Stung by an unexpected bill for maintenance to your house or flat? Be grateful it’s not a £50,000 bill landing on your doormat…
I was reading a news story about a 24-year-old homeowner of an ex-council flat in Oxford. She had got a letter from Oxford City Council demanding a whopping £50,000 to help refurbish the tower block her flat is in.
Having lived in the flat as a leaseholder for five years, Alicia knew she would have to budget to pay towards maintaining the council-owned block (ie although she owns the flat, the council owns the freehold of the building). But given that the average salary for under-25s in the UK is £16,400, a £50k bill is obviously unmanageable.
The charge is part of a £20 million plan to refurbish five 1960s tower blocks, and the council has offered various options for payment, including a three-year repayment plan (at around £1300 a month) and the possibility of the council taking equity in the flat.
This is what Oxford City Council said: “These five tower blocks were built in the 1960s and many component parts are at or beyond their intended useful life. We urge anyone who is worried about the costs and what it means for them to get in touch with us.”
The Oxford case is obviously an extreme example of leasehold charges, but there are plenty of council-owned blocks of flats the length and breadth of the country. A great many of these were built in the 1960s and getting on a bit… so don’t expect the Oxford incident to be an isolated one…
So just what is a leasehold property?
With a leasehold, you don’t actually own the structure of the building or the land it’s built on. This means that you aren’t responsible for the maintenance of the building. That’s the landlord’s (or freeholder’s) responsibility.
However, the leaseholders share the costs of this by paying a service charge to the landlord. You may also be asked to pay into a sinking fund, to help cover any unexpected maintenance work needed in the future.
Precisely how much these service charges are is variable. Generally, they cover the maintenance of interior and exterior fittings in communal areas, upkeep of gardens, and bills for communal services.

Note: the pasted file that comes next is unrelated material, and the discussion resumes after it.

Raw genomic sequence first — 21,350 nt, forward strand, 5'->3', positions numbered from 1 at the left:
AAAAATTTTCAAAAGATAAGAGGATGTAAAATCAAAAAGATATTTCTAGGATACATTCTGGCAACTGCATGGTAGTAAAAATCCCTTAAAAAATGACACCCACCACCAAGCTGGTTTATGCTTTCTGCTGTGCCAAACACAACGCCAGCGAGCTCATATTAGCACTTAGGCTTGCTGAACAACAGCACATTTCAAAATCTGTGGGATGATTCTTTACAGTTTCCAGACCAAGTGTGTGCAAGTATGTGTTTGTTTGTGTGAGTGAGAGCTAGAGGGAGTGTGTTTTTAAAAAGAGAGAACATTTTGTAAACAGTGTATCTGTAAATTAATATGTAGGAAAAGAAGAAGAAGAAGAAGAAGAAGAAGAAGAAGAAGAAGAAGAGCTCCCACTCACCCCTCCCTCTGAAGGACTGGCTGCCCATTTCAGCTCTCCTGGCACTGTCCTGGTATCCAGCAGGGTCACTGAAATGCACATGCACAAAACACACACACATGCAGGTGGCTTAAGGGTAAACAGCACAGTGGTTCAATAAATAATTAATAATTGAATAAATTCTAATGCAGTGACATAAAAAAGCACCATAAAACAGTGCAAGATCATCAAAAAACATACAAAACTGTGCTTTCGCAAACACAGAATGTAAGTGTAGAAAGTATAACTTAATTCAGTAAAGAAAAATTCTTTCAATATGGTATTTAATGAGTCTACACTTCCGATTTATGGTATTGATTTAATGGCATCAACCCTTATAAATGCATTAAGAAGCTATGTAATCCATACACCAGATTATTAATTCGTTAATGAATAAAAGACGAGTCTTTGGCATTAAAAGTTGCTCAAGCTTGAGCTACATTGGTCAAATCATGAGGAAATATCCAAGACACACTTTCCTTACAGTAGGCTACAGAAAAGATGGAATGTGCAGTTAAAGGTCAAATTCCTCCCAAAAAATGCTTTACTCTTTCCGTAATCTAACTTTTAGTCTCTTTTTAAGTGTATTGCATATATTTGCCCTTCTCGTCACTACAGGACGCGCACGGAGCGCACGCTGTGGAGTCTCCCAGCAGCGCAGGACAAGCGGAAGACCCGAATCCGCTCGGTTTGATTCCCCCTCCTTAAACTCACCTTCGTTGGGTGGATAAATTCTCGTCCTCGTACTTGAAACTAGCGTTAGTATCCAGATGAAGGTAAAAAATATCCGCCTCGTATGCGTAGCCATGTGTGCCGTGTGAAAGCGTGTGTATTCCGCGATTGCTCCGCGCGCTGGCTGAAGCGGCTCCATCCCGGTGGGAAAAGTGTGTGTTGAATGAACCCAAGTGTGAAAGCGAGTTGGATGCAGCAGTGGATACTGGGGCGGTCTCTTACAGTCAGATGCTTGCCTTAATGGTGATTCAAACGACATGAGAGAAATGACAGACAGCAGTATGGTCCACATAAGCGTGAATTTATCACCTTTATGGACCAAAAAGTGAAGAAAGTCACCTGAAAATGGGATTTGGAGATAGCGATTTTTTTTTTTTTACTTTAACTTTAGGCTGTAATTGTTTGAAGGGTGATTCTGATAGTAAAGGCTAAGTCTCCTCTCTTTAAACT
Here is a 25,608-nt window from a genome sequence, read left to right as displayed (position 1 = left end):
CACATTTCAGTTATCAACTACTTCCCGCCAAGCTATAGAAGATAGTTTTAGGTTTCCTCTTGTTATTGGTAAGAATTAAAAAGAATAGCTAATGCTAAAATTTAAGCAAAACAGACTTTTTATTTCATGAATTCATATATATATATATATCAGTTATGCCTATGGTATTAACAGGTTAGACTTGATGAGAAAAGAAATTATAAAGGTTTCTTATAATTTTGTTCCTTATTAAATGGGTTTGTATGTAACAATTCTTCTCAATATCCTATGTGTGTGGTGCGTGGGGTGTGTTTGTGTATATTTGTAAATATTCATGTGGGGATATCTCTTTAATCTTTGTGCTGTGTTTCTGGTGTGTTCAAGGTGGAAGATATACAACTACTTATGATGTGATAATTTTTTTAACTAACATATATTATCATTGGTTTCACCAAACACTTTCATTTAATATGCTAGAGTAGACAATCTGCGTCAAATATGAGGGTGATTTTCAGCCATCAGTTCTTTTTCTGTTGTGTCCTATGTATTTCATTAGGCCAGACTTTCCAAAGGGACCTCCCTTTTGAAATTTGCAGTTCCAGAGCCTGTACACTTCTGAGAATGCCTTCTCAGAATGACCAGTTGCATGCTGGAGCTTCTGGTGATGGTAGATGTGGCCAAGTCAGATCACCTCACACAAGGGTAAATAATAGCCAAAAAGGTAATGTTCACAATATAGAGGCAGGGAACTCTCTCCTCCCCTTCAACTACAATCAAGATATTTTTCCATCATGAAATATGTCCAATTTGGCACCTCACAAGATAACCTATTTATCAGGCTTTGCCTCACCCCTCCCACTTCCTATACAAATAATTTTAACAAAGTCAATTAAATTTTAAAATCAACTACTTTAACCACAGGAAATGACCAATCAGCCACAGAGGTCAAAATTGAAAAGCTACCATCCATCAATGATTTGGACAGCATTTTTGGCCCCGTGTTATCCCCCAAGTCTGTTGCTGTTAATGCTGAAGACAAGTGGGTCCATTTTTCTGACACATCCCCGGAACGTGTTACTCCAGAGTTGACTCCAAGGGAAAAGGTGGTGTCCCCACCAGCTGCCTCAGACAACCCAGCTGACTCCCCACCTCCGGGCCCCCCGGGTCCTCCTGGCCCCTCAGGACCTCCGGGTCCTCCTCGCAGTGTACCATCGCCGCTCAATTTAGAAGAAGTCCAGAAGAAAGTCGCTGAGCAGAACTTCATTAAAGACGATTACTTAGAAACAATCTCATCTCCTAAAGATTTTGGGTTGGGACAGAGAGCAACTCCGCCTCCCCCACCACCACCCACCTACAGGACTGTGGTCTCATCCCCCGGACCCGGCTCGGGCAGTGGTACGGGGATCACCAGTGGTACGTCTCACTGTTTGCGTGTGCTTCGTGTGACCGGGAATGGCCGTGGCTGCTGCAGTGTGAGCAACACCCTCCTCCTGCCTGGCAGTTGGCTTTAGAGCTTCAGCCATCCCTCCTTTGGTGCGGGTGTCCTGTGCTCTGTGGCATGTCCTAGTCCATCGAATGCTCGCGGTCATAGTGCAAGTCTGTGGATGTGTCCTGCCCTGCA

How do you protect yourself from unexpected costs?
You have certain rights as a leaseholder to stop a freeholder landlord from taking financial advantage. These rights include the option to view:
• What and how any service charges are being spent
• The way in which these costs have been worked out
• any supporting paperwork, such as receipts for work carried out
The landlord also cannot take certain actions without letting you know and seeking your approval. This includes any work set to last more than a year, building work that will cost more than £250, and any other work (eg redecoration) that will cost you more than £100 a year.
The repairs and maintenance within the confines of your property are your responsibility, but you will need often to get approval from a freeholder to make any significant changes. This will generally be specified in your leaseholder agreement.
Other charges to be aware of:
• Ground rent (this is the charge for use of the land on which your property is situated)
• Buildings insurance (this is normally arranged by the freeholder or their agent)
• General administration charges (If this is part of your leaseholder agreement, make sure you understand exactly how these are broken down)
Contesting charges you think are unfair
If you’re unhappy with the charges or the way the property is managed you can do one of two things – make use of the Right to Manage, or appoint a new manager.
The Right to Manage is legislation that lets leaseholders take over some management duties from the freeholder. You don’t have to prove bad management for this, but to get the right to manage, you need to qualify under certain criteria, then start your own management company with the other leaseholders within your freehold. Naturally, this can be a little complicated…
Appointing a new manager is in some ways a simpler solution than exercising the Right to Manage, but to take this route you’ll have to prove bad management on the part of the freeholder’s current agent.